South Africa: Central Bank unexpectedly cuts rate to support growth
July 20, 2017
The Monetary Policy Committee (MPC) of the South African Reserve Bank (SARB) surprised market analysts by cutting the repurchase rate by 25 basis points to 6.75% at the end of the two-day meeting on 20 July. The decision marks the first rate cut in XX years and underscores the dire economic situation the country is currently in.
The economy entered its second technical recession since 2009 in the first quarter of this year as GDP contracted for the second consecutive quarter. The quarterly print confounded market analysts and the Bank had expected a mild expansion. It also underscored the country’s bleak economic outlook as growth was dragged down by a decline in manufacturing and services. The rapid deterioration of the growth outlook compelled the SARB to cut the rate. The Reserve Bank, however, considers that the effect of monetary policy on the economy is rather limited and is not “the solution to the structural growth constraints in the economy”. To improve growth prospects in the economy requires concrete policy action by the government to unleash faster growth and defuse political noise to boost consumer and business confidence. The Central Bank was able to cut the repurchase rate as inflation has been moderating at a faster-than-expected rate thanks to still-low oil prices and low food price inflation.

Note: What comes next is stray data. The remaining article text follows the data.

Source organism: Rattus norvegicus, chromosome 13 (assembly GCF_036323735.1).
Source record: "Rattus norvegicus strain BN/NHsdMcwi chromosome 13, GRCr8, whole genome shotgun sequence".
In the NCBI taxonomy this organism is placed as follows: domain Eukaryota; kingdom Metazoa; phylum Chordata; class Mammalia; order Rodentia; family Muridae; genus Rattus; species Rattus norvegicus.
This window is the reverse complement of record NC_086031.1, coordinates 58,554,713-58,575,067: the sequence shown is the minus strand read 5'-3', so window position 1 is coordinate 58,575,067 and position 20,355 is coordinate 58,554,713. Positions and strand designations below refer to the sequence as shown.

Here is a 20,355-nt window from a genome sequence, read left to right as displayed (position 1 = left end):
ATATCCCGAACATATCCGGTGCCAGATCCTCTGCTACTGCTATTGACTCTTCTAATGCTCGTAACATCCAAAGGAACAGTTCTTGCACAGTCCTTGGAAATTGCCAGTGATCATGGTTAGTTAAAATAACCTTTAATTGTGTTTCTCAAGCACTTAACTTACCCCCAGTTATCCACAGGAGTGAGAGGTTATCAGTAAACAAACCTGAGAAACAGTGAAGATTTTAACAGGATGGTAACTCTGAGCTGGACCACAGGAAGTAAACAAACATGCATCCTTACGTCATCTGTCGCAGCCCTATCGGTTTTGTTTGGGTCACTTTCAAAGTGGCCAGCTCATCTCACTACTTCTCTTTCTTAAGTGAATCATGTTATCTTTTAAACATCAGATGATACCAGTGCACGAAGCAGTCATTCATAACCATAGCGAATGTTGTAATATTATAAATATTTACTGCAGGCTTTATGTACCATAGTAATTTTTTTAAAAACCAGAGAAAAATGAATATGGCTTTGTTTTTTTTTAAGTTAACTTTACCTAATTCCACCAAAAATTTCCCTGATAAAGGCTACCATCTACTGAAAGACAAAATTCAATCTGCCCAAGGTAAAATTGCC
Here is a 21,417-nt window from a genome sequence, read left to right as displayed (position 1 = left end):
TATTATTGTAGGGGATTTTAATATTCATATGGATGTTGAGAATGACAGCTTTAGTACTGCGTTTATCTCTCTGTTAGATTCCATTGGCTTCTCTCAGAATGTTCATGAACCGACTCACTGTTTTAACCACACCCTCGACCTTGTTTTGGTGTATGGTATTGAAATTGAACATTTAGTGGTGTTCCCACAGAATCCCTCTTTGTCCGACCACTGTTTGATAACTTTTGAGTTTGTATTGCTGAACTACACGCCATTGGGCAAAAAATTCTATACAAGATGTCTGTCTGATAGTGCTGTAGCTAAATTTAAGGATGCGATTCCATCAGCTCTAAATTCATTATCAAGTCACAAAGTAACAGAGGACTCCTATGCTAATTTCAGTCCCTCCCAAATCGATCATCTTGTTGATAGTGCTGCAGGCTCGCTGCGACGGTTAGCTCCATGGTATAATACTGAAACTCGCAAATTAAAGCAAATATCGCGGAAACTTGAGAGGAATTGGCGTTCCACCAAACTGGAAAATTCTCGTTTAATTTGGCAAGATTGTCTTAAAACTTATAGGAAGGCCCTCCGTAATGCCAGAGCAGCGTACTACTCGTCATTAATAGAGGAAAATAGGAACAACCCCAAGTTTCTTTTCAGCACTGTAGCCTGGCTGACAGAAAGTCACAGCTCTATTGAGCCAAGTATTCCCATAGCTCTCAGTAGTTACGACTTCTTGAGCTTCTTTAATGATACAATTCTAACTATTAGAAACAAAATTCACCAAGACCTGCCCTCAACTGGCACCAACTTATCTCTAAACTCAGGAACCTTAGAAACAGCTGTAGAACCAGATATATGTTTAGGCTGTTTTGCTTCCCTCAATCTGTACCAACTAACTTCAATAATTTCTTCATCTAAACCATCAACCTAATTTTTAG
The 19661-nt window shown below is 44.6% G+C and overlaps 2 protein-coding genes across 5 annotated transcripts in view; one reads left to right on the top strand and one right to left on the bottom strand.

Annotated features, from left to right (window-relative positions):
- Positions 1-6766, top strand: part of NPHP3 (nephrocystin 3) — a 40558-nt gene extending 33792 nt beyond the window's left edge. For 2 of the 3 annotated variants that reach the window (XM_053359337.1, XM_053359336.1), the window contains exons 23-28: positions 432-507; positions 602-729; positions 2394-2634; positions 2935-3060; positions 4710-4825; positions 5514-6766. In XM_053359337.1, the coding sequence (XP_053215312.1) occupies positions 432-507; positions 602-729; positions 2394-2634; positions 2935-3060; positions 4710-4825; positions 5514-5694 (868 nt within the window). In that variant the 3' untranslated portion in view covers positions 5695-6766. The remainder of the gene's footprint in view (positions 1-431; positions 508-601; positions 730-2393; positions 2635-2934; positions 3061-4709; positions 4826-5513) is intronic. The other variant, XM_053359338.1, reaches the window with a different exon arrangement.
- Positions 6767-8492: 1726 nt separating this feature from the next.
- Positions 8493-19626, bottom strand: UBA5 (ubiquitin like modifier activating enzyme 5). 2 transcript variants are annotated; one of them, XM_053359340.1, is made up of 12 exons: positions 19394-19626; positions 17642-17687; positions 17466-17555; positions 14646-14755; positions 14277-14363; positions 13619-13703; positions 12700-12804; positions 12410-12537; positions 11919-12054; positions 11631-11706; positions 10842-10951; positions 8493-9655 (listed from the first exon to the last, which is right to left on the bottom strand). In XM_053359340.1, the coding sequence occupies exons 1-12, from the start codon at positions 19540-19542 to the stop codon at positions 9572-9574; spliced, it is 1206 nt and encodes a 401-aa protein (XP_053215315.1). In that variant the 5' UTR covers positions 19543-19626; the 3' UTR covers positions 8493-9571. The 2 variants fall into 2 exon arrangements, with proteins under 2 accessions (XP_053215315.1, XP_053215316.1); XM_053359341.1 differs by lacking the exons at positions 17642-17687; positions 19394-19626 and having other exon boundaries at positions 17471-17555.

The Bank is taking a wait-and-see approach and left the door open to any rate cut or hike. The SARB said it would “remain vigilant and would not hesitate to reverse this decision” if inflationary pressures increase or economic risks deteriorate.